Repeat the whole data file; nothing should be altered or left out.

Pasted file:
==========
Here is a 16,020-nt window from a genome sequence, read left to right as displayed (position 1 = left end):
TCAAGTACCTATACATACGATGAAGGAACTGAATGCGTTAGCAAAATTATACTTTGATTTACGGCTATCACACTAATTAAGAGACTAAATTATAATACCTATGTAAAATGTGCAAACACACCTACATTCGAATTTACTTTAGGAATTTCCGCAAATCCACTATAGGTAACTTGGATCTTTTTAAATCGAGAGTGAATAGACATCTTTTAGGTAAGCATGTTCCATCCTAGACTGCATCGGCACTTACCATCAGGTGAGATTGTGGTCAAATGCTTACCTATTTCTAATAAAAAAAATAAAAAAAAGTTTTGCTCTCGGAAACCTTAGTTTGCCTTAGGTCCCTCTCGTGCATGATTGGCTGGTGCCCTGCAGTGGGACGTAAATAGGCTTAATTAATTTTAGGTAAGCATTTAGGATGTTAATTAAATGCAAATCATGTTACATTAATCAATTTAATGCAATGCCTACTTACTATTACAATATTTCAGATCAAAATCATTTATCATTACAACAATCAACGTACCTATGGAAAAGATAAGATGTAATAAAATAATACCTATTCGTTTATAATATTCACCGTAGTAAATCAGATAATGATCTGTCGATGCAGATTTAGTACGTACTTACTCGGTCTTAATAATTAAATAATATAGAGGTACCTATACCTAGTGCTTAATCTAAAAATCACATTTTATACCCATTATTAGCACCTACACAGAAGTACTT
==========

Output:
Here is a 16,020-nt window from a genome sequence, read left to right as displayed (position 1 = left end):
TCAAGTACCTATACATACGATGAAGGAACTGAATGCGTTAGCAAAATTATACTTTGATTTACGGCTATCACACTAATTAAGAGACTAAATTATAATACCTATGTAAAATGTGCAAACACACCTACATTCGAATTTACTTTAGGAATTTCCGCAAATCCACTATAGGTAACTTGGATCTTTTTAAATCGAGAGTGAATAGACATCTTTTAGGTAAGCATGTTCCATCCTAGACTGCATCGGCACTTACCATCAGGTGAGATTGTGGTCAAATGCTTACCTATTTCTAATAAAAAAAATAAAAAAAAGTTTTGCTCTCGGAAACCTTAGTTTGCCTTAGGTCCCTCTCGTGCATGATTGGCTGGTGCCCTGCAGTGGGACGTAAATAGGCTTAATTAATTTTAGGTAAGCATTTAGGATGTTAATTAAATGCAAATCATGTTACATTAATCAATTTAATGCAATGCCTACTTACTATTACAATATTTCAGATCAAAATCATTTATCATTACAACAATCAACGTACCTATGGAAAAGATAAGATGTAATAAAATAATACCTATTCGTTTATAATATTCACCGTAGTAAATCAGATAATGATCTGTCGATGCAGATTTAGTACGTACTTACTCGGTCTTAATAATTAAATAATATAGAGGTACCTATACCTAGTGCTTAATCTAAAAATCACATTTTATACCCATTATTAGCACCTACACAGAAGTACTT